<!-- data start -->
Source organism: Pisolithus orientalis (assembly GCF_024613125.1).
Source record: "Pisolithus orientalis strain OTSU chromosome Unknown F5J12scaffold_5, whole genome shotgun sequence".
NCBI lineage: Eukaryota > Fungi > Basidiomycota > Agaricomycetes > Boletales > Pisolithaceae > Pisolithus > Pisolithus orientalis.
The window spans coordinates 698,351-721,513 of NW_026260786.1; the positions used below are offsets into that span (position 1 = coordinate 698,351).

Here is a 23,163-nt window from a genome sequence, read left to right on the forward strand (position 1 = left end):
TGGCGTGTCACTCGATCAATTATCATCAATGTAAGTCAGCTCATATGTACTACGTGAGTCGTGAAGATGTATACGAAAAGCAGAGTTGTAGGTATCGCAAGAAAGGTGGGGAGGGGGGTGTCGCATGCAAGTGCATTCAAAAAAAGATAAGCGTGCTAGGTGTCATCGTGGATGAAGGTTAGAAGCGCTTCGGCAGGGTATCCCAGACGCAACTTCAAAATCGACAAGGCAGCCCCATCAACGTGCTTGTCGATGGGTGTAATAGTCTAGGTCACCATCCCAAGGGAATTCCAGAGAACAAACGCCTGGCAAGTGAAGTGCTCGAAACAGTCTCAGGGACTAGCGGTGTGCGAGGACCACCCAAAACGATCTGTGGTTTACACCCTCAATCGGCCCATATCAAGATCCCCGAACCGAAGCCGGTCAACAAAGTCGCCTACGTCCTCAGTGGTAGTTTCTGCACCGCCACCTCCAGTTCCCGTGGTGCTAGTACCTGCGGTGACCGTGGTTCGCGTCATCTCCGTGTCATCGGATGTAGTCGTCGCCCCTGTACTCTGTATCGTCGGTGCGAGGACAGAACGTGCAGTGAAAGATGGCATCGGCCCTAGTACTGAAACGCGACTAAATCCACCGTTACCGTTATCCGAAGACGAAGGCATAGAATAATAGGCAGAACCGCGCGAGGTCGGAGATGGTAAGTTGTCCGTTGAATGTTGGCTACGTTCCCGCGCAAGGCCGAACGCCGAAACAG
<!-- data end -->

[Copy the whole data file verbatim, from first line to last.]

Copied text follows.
Source organism: Pisolithus orientalis (assembly GCF_024613125.1).
Source record: "Pisolithus orientalis strain OTSU chromosome Unknown F5J12scaffold_5, whole genome shotgun sequence".
NCBI lineage: Eukaryota > Fungi > Basidiomycota > Agaricomycetes > Boletales > Pisolithaceae > Pisolithus > Pisolithus orientalis.
The window spans coordinates 698,351-721,513 of NW_026260786.1; the positions used below are offsets into that span (position 1 = coordinate 698,351).

Here is a 23,163-nt window from a genome sequence, read left to right on the forward strand (position 1 = left end):
TGGCGTGTCACTCGATCAATTATCATCAATGTAAGTCAGCTCATATGTACTACGTGAGTCGTGAAGATGTATACGAAAAGCAGAGTTGTAGGTATCGCAAGAAAGGTGGGGAGGGGGGTGTCGCATGCAAGTGCATTCAAAAAAAGATAAGCGTGCTAGGTGTCATCGTGGATGAAGGTTAGAAGCGCTTCGGCAGGGTATCCCAGACGCAACTTCAAAATCGACAAGGCAGCCCCATCAACGTGCTTGTCGATGGGTGTAATAGTCTAGGTCACCATCCCAAGGGAATTCCAGAGAACAAACGCCTGGCAAGTGAAGTGCTCGAAACAGTCTCAGGGACTAGCGGTGTGCGAGGACCACCCAAAACGATCTGTGGTTTACACCCTCAATCGGCCCATATCAAGATCCCCGAACCGAAGCCGGTCAACAAAGTCGCCTACGTCCTCAGTGGTAGTTTCTGCACCGCCACCTCCAGTTCCCGTGGTGCTAGTACCTGCGGTGACCGTGGTTCGCGTCATCTCCGTGTCATCGGATGTAGTCGTCGCCCCTGTACTCTGTATCGTCGGTGCGAGGACAGAACGTGCAGTGAAAGATGGCATCGGCCCTAGTACTGAAACGCGACTAAATCCACCGTTACCGTTATCCGAAGACGAAGGCATAGAATAATAGGCAGAACCGCGCGAGGTCGGAGATGGTAAGTTGTCCGTTGAATGTTGGCTACGTTCCCGCGCAAGGCCGAACGCCGAAACAG